“The board was very adamant that the work they thought we were doing — and that we were doing — was so important that we needed the money,” Sternlieb said.

Those duties include almost daily upkeep of Georgetown’s venerable brick sidewalks, working with the National Park Service to restore the C&O Canal, hosting Taste of Georgetown and staging Georgetown GLOW, an outdoor installation of illuminated sculptures. In addition to marketing and promotion, the BID oversees extra street cleaning, funds efforts to alleviate homelessness and coordinates with police to reduce crime, including hiring off-duty officers.

Sternlieb, who helped write the city’s BID law, said BID leadership welcomes constructive criticism, often recruiting dissenters to its board and taking pains to ensure the governing body represents all demographics, including business size, sector and location. He said bylaws were amended to limit BID members’ access to executive committee meetings, which sometimes deal with sensitive matters involving personnel. He said the BID’s harshest critics have been limited to a noisy few.

“It would be impossible to run a nonprofit organization if the Executive Committee meeting were open to a thousand members,” Sternlieb said.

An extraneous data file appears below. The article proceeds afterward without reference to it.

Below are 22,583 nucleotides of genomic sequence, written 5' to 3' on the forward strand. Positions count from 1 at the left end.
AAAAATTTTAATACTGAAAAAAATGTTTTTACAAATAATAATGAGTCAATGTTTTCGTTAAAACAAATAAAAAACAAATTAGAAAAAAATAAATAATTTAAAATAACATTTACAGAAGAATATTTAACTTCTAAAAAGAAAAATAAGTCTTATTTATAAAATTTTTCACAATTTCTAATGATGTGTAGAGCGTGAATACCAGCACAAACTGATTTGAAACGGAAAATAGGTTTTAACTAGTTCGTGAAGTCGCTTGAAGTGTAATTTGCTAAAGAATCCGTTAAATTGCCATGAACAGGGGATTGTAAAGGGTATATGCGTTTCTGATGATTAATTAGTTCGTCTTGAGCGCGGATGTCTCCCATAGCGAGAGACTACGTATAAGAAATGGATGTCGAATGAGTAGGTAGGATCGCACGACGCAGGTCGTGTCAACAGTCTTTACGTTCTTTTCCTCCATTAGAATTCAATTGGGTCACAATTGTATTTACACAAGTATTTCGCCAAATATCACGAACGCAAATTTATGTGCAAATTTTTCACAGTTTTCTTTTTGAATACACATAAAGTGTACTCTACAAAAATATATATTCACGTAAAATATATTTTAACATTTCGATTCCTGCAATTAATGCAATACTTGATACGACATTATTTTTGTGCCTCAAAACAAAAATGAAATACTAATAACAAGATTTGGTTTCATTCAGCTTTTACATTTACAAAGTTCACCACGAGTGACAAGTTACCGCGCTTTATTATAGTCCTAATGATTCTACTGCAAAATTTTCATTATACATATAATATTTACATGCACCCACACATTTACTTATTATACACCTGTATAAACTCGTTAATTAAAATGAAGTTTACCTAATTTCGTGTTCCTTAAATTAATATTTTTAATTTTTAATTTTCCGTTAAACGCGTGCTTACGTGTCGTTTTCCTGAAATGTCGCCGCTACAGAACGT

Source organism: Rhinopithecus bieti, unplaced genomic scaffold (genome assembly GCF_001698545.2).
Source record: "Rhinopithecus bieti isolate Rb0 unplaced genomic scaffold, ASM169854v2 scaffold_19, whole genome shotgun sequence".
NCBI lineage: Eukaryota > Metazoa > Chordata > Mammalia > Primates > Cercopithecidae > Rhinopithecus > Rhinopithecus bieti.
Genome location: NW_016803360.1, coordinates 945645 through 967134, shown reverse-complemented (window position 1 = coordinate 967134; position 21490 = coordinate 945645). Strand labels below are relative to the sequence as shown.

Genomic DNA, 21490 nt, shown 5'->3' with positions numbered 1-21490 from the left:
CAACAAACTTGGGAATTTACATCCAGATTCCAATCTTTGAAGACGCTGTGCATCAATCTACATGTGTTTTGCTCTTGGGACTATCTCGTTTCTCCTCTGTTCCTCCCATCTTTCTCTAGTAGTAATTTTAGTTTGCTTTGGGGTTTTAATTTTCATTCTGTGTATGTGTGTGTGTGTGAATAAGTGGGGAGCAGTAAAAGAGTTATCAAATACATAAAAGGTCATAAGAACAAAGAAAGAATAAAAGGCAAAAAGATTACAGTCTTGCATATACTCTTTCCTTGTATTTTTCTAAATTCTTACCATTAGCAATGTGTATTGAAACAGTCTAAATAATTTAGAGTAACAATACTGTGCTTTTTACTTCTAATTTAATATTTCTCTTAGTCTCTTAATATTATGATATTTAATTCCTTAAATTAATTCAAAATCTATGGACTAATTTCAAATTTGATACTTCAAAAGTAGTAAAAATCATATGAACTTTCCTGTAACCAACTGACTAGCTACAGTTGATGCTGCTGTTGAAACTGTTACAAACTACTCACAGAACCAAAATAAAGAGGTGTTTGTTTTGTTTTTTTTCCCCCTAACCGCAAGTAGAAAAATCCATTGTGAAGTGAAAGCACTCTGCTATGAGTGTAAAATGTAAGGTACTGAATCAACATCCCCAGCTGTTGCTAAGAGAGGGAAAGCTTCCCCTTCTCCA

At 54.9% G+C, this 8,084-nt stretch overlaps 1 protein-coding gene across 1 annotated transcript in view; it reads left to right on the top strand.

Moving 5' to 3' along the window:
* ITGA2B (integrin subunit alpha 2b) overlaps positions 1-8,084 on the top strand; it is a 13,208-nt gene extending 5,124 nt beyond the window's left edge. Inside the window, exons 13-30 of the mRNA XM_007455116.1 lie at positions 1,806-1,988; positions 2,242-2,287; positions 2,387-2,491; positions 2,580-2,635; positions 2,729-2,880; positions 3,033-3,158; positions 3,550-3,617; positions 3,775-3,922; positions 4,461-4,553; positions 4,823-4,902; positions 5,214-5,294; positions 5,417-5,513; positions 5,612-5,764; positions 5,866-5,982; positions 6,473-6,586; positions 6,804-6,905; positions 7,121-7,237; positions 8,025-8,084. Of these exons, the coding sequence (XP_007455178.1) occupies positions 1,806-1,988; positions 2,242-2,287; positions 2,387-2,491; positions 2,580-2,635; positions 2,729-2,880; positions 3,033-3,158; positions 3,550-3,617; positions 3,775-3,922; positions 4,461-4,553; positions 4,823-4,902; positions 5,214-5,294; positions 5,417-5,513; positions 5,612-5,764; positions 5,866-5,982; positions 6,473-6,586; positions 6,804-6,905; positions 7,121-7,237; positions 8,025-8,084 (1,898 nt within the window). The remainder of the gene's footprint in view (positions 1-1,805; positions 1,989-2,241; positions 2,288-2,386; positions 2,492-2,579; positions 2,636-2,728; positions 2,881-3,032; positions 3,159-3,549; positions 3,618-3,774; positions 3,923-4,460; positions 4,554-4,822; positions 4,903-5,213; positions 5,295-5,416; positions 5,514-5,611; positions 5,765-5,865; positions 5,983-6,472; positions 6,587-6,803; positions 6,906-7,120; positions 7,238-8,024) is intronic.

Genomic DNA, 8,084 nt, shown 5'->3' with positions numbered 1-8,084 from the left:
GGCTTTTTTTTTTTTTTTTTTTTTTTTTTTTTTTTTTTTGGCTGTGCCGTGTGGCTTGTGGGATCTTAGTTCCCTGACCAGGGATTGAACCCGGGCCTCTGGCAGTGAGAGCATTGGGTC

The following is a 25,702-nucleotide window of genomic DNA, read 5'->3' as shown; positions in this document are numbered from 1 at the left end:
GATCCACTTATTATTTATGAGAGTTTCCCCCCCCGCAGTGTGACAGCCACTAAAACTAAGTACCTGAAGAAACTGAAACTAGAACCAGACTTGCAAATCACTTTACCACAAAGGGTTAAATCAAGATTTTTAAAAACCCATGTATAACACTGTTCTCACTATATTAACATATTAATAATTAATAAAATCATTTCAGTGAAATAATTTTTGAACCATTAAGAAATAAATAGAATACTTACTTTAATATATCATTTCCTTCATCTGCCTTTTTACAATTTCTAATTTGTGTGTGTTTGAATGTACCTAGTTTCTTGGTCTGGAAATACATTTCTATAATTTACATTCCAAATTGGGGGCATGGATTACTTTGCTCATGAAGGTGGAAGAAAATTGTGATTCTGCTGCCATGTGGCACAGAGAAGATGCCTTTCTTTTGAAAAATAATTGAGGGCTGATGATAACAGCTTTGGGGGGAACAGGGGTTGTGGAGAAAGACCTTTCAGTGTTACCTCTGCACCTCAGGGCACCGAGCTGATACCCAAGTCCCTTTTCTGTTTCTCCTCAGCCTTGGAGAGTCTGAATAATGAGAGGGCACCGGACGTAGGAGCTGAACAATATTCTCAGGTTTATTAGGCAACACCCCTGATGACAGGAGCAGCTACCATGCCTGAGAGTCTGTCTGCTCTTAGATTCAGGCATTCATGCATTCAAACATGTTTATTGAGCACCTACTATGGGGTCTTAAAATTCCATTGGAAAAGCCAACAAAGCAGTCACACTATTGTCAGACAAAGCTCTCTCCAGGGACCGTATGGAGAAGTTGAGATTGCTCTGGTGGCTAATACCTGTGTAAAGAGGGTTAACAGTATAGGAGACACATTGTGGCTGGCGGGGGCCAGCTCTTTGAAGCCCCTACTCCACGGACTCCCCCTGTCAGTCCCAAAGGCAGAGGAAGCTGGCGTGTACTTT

But those critics say they are speaking out for those who are afraid to do so.

“There are a lot of mom-and-pops that are renters, and some of them rent to big property owners, and they can’t go against the fabric of the BID because they’re scared of retaliation,” Hope Solomon said.

Stuart “Izzy” Ezrailson, a Georgetown merchant since 1969, said he hasn’t been thrilled that the BID accelerated Georgetown’s transformation from a quirky, historical village into an outdoor mall for corporate chains over the years. But overall he thinks the BID has been beneficial and well-practiced at finding consensus among a very diverse membership. He said the BID also has brought professional standards of urban planning to one of the city’s most distinctive venues.

“Who’s the expert — the guy who went to college in urban planning or the guy who owns a liquor store?” said Ezrailson, a partner in a clothing store called Reddz. “I’m a believer. And I was a skeptic.”